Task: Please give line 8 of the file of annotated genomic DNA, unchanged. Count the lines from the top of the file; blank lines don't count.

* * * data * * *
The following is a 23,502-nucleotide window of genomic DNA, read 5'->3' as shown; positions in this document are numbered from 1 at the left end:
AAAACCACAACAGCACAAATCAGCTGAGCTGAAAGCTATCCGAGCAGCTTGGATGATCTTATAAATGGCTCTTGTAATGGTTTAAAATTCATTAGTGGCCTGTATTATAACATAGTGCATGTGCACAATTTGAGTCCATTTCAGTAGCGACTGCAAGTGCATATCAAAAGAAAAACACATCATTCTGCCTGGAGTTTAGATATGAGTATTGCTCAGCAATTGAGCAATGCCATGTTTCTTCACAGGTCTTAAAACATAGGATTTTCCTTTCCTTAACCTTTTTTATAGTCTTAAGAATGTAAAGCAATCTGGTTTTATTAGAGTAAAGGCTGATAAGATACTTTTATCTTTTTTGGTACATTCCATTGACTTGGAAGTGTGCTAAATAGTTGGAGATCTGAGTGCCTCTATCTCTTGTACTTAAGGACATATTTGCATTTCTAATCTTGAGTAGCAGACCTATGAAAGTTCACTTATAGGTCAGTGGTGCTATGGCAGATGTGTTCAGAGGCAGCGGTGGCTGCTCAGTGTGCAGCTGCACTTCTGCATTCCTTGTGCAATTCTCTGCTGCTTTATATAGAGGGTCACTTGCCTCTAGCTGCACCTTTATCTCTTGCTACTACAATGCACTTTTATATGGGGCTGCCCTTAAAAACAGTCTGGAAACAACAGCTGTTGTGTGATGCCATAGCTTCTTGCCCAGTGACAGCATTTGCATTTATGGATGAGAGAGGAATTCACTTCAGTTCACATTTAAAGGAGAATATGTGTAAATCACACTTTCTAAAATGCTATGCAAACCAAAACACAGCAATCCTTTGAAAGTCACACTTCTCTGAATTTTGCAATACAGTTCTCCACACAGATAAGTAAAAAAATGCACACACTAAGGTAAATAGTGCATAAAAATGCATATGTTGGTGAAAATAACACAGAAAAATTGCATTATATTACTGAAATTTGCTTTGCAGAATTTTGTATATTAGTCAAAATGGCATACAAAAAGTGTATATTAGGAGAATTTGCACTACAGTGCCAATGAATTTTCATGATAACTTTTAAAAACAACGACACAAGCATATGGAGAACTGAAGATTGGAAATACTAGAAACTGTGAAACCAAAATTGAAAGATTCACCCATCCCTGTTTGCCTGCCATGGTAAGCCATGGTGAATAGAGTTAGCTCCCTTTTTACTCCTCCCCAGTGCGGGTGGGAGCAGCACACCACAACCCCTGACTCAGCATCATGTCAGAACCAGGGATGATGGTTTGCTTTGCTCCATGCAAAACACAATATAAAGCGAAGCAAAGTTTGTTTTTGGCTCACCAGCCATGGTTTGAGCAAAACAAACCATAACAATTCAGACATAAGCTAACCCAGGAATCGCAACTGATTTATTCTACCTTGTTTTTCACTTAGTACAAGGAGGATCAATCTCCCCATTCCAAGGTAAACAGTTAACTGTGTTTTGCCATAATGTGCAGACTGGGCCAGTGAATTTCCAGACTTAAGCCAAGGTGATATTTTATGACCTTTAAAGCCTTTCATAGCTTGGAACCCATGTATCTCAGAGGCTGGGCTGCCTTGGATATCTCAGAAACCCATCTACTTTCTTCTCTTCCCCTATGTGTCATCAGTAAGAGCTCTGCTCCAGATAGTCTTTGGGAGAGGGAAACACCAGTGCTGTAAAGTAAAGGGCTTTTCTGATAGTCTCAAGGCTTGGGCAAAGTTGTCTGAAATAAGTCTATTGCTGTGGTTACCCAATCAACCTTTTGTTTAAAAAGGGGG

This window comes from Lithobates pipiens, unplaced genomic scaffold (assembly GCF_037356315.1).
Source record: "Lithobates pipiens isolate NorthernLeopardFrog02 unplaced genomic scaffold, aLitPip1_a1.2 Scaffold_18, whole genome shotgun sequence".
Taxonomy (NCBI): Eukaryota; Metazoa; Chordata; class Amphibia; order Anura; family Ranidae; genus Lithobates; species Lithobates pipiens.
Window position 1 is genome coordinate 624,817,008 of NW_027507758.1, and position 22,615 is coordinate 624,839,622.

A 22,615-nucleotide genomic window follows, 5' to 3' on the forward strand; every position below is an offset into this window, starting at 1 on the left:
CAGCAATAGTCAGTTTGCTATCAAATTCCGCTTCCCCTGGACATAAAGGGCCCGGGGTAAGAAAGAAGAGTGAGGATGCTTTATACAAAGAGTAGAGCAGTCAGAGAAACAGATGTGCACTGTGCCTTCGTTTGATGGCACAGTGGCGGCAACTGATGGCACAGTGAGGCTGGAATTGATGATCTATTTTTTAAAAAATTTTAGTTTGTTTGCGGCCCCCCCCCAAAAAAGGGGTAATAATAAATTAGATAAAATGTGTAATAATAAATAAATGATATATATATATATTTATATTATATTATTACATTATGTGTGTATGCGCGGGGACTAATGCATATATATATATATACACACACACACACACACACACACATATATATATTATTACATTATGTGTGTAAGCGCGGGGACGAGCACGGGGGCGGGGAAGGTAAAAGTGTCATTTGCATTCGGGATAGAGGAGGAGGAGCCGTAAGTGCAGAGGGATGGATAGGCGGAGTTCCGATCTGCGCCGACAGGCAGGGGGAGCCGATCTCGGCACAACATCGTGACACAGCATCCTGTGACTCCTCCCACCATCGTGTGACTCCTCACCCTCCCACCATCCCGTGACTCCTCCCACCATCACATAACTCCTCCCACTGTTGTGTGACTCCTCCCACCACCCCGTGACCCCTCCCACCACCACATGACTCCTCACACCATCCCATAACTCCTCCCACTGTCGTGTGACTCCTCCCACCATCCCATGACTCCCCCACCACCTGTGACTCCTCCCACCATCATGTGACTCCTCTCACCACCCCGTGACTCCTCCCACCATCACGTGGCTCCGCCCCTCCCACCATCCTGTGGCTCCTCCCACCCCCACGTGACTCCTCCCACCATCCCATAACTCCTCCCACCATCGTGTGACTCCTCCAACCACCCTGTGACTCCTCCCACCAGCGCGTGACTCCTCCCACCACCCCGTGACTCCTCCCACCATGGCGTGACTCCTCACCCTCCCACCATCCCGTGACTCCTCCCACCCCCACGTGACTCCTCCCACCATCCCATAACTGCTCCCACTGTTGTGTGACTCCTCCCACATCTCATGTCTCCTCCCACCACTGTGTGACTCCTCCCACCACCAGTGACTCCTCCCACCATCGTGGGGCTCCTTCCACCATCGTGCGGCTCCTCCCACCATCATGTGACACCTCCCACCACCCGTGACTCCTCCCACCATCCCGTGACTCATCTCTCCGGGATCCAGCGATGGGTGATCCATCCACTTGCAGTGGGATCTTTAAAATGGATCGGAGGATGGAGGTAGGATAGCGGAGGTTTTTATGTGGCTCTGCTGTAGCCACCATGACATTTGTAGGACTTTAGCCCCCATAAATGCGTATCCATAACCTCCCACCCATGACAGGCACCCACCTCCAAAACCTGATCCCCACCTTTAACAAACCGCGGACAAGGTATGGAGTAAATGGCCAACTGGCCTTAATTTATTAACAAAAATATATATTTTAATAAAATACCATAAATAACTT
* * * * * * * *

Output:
CAGCAATAGTCAGTTTGCTATCAAATTCCGCTTCCCCTGGACATAAAGGGCCCGGGGTAAGAAAGAAGAGTGAGGATGCTTTATACAAAGAGTAGAGCAGTCAGAGAAACAGATGTGCACTGTGCCTTCGTTTGATGGCACAGTGGCGGCAACTGATGGCACAGTGAGGCTGGAATTGATGATCTATTTTTTAAAAAATTTTAGTTTGTTTGCGGCCCCCCCCCAAAAAAGGGGTAATAATAAATTAGATAAAATGTGTAATAATAAATAAATGATATATATATATATTTATATTATATTATTACATTATGTGTGTATGCGCGGGGACTAATGCATATATATATATATACACACACACACACACACACACACATATATATATTATTACATTATGTGTGTAAGCGCGGGGACGAGCACGGGGGCGGGGAAGGTAAAAGTGTCATTTGCATTCGGGATAGAGGAGGAGGAGCCGTAAGTGCAGAGGGATGGATAGGCGGAGTTCCGATCTGCGCCGACAGGCAGGGGGAGCCGATCTCGGCACAACATCGTGACACAGCATCCTGTGACTCCTCCCACCATCGTGTGACTCCTCACCCTCCCACCATCCCGTGACTCCTCCCACCATCACATAACTCCTCCCACTGTTGTGTGACTCCTCCCACCACCCCGTGACCCCTCCCACCACCACATGACTCCTCACACCATCCCATAACTCCTCCCACTGTCGTGTGACTCCTCCCACCATCCCATGACTCCCCCACCACCTGTGACTCCTCCCACCATCATGTGACTCCTCTCACCACCCCGTGACTCCTCCCACCATCACGTGGCTCCGCCCCTCCCACCATCCTGTGGCTCCTCCCACCCCCACGTGACTCCTCCCACCATCCCATAACTCCTCCCACCATCGTGTGACTCCTCCAACCACCCTGTGACTCCTCCCACCAGCGCGTGACTCCTCCCACCACCCCGTGACTCCTCCCACCATGGCGTGACTCCTCACCCTCCCACCATCCCGTGACTCCTCCCACCCCCACGTGACTCCTCCCACCATCCCATAACTGCTCCCACTGTTGTGTGACTCCTCCCACATCTCATGTCTCCTCCCACCACTGTGTGACTCCTCCCACCACCAGTGACTCCTCCCACCATCGTGGGGCTCCTTCCACCATCGTGCGGCTCCTCCCACCATCATGTGACACCTCCCACCACCCGTGACTCCTCCCACCATCCCGTGACTCATCTCTCCGGGATCCAGCGATGGGTGATCCATCCACTTGCAGTGGGATCTTTAAAATGGATCGGAGGATGGAGGTAGGATAGCGGAGGTTTTTATGTGGCTCTGCTGTAGCCACCATGACATTTGTAGGACTTTAGCCCCCATAAATGCGTATCCATAACCTCCCACCCATGACAGGCACCCACCTCCAAAACCTGATCCCCACCTTTAACAAACCGCGGACAAGGTATGGAGTAAATGGCCAACTGGCCTTAATTTATTAACAAAAATATATATTTTAATAAAATACCATAAATAACTT